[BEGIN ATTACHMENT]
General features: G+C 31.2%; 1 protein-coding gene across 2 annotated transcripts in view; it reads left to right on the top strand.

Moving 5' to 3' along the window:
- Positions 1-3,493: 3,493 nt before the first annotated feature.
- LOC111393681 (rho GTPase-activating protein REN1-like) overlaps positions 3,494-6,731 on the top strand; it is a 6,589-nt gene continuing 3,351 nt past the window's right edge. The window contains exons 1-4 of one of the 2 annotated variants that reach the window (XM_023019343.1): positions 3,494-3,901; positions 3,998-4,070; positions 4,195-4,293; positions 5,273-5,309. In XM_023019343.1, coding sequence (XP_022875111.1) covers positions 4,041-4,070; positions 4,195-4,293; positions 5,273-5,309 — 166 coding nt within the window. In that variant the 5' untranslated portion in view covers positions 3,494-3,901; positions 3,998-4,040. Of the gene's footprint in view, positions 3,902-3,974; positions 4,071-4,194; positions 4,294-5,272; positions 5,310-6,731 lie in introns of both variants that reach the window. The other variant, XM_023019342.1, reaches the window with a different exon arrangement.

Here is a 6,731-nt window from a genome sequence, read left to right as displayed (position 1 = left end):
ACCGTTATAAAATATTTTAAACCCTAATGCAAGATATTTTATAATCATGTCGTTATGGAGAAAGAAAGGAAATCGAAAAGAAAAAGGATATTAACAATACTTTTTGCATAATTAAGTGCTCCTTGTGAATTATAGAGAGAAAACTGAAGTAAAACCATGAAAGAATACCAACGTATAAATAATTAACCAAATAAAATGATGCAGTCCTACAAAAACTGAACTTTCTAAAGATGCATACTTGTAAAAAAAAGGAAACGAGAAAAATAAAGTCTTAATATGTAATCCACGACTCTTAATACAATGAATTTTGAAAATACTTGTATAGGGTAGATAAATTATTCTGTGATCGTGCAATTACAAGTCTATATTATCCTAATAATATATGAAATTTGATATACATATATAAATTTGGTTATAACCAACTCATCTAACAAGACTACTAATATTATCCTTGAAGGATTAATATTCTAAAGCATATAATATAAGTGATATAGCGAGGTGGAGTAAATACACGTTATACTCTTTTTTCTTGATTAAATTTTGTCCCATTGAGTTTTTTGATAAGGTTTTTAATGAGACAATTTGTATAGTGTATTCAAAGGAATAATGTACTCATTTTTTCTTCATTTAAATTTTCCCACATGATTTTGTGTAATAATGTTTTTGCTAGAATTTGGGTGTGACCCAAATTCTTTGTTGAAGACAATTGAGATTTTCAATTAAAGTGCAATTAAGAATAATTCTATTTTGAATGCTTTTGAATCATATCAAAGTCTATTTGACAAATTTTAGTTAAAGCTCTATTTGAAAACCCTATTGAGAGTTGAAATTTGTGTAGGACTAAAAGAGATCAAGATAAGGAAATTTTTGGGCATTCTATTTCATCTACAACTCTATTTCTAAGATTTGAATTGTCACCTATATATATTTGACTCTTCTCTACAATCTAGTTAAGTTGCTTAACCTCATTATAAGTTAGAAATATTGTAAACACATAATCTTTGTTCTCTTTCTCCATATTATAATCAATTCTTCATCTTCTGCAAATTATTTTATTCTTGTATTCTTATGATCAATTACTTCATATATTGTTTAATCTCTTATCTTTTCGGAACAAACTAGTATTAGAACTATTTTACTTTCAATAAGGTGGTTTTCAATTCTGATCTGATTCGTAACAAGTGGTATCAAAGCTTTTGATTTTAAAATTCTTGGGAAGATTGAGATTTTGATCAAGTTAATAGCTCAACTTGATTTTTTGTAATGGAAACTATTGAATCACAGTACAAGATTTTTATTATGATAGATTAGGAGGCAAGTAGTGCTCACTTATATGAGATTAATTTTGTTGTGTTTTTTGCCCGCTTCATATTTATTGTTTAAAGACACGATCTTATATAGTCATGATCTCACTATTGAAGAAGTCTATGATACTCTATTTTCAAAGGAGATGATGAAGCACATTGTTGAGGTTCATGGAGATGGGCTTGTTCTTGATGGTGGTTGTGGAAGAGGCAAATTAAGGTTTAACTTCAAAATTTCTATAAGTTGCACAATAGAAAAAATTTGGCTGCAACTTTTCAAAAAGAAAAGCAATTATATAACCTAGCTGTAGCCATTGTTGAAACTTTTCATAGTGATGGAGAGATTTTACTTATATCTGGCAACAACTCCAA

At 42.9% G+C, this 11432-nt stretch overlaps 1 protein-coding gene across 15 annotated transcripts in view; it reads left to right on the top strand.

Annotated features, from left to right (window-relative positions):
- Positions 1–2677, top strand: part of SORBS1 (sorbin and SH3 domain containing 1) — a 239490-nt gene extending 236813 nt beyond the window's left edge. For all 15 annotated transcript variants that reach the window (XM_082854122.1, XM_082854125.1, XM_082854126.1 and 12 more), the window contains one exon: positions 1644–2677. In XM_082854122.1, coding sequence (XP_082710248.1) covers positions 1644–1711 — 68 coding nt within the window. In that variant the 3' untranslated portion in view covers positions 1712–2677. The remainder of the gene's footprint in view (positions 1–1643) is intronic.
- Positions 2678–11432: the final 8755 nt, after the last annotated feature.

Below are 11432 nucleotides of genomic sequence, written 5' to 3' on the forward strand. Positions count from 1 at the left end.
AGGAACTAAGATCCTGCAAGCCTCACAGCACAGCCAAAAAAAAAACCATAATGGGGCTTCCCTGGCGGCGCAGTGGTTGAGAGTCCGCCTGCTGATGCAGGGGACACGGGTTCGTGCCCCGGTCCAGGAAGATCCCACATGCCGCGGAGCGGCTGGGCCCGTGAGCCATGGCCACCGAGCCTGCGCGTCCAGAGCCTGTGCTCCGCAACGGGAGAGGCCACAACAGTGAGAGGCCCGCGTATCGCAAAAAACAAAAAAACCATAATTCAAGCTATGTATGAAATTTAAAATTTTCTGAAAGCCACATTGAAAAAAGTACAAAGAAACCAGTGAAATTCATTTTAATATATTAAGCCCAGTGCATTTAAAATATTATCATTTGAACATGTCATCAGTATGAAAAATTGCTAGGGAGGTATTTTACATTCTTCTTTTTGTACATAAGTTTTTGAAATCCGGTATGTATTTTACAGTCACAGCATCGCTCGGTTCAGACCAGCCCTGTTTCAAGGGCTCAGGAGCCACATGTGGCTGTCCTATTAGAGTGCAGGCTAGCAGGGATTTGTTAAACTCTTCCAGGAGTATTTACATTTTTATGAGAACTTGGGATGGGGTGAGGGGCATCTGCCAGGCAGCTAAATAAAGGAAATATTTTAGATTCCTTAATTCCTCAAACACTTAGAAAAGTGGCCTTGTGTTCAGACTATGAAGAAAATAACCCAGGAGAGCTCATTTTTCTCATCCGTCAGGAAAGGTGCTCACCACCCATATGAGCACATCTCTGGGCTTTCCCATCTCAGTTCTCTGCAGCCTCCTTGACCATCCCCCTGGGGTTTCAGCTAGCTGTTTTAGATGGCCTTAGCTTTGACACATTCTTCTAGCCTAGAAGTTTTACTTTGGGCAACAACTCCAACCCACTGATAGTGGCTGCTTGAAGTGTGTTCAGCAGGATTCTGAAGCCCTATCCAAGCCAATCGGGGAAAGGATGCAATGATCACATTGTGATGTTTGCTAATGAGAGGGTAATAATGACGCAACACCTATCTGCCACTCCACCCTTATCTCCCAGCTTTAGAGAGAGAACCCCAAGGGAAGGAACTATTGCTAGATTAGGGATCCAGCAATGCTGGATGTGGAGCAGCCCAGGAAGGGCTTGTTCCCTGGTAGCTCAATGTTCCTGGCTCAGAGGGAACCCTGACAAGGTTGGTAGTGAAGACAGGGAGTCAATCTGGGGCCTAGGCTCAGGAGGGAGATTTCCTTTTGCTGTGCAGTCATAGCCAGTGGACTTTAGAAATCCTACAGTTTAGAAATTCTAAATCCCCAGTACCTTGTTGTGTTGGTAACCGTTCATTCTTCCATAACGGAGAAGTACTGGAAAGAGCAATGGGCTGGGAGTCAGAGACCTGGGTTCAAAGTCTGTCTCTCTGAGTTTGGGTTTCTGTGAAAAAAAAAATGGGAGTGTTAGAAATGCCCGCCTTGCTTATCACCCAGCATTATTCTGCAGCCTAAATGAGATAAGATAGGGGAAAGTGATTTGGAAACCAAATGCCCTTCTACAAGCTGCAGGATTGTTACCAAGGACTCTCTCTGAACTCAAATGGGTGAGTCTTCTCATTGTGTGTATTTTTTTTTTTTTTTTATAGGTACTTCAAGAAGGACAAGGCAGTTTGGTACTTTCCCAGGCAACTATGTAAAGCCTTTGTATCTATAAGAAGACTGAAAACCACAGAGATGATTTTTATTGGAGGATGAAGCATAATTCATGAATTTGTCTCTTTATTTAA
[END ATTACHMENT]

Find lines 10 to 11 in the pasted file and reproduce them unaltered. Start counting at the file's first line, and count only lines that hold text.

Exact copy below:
- Positions 2678–11432: the final 8755 nt, after the last annotated feature.

Below are 11432 nucleotides of genomic sequence, written 5' to 3' on the forward strand. Positions count from 1 at the left end.